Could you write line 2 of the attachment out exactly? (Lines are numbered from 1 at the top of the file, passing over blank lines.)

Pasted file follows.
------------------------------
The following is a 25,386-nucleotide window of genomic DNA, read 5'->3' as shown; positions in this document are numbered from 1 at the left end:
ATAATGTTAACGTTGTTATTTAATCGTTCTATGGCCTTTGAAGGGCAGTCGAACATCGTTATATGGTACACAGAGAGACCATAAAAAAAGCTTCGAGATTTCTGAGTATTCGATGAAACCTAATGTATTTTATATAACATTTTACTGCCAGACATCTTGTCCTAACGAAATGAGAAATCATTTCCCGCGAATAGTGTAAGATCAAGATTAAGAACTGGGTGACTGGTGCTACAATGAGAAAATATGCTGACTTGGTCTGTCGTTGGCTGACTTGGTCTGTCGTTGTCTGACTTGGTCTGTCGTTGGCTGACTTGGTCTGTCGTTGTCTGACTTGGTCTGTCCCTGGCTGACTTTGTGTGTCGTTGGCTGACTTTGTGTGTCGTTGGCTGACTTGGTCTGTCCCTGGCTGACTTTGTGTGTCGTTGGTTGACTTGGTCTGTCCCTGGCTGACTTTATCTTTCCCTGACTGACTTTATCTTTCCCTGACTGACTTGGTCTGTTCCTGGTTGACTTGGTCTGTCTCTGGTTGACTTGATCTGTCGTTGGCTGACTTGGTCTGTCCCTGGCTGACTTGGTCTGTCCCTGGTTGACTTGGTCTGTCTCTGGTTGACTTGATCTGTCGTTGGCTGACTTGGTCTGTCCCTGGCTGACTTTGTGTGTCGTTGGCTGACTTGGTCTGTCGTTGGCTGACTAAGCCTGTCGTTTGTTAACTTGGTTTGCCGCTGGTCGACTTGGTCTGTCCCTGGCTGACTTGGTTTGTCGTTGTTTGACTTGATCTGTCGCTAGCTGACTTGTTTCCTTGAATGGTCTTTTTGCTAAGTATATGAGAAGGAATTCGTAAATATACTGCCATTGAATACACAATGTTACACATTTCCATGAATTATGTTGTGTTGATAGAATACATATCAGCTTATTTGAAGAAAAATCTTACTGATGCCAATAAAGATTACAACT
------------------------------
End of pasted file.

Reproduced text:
ATAATGTTAACGTTGTTATTTAATCGTTCTATGGCCTTTGAAGGGCAGTCGAACATCGTTATATGGTACACAGAGAGACCATAAAAAAAGCTTCGAGATTTCTGAGTATTCGATGAAACCTAATGTATTTTATATAACATTTTACTGCCAGACATCTTGTCCTAACGAAATGAGAAATCATTTCCCGCGAATAGTGTAAGATCAAGATTAAGAACTGGGTGACTGGTGCTACAATGAGAAAATATGCTGACTTGGTCTGTCGTTGGCTGACTTGGTCTGTCGTTGTCTGACTTGGTCTGTCGTTGGCTGACTTGGTCTGTCGTTGTCTGACTTGGTCTGTCCCTGGCTGACTTTGTGTGTCGTTGGCTGACTTTGTGTGTCGTTGGCTGACTTGGTCTGTCCCTGGCTGACTTTGTGTGTCGTTGGTTGACTTGGTCTGTCCCTGGCTGACTTTATCTTTCCCTGACTGACTTTATCTTTCCCTGACTGACTTGGTCTGTTCCTGGTTGACTTGGTCTGTCTCTGGTTGACTTGATCTGTCGTTGGCTGACTTGGTCTGTCCCTGGCTGACTTGGTCTGTCCCTGGTTGACTTGGTCTGTCTCTGGTTGACTTGATCTGTCGTTGGCTGACTTGGTCTGTCCCTGGCTGACTTTGTGTGTCGTTGGCTGACTTGGTCTGTCGTTGGCTGACTAAGCCTGTCGTTTGTTAACTTGGTTTGCCGCTGGTCGACTTGGTCTGTCCCTGGCTGACTTGGTTTGTCGTTGTTTGACTTGATCTGTCGCTAGCTGACTTGTTTCCTTGAATGGTCTTTTTGCTAAGTATATGAGAAGGAATTCGTAAATATACTGCCATTGAATACACAATGTTACACATTTCCATGAATTATGTTGTGTTGATAGAATACATATCAGCTTATTTGAAGAAAAATCTTACTGATGCCAATAAAGATTACAACT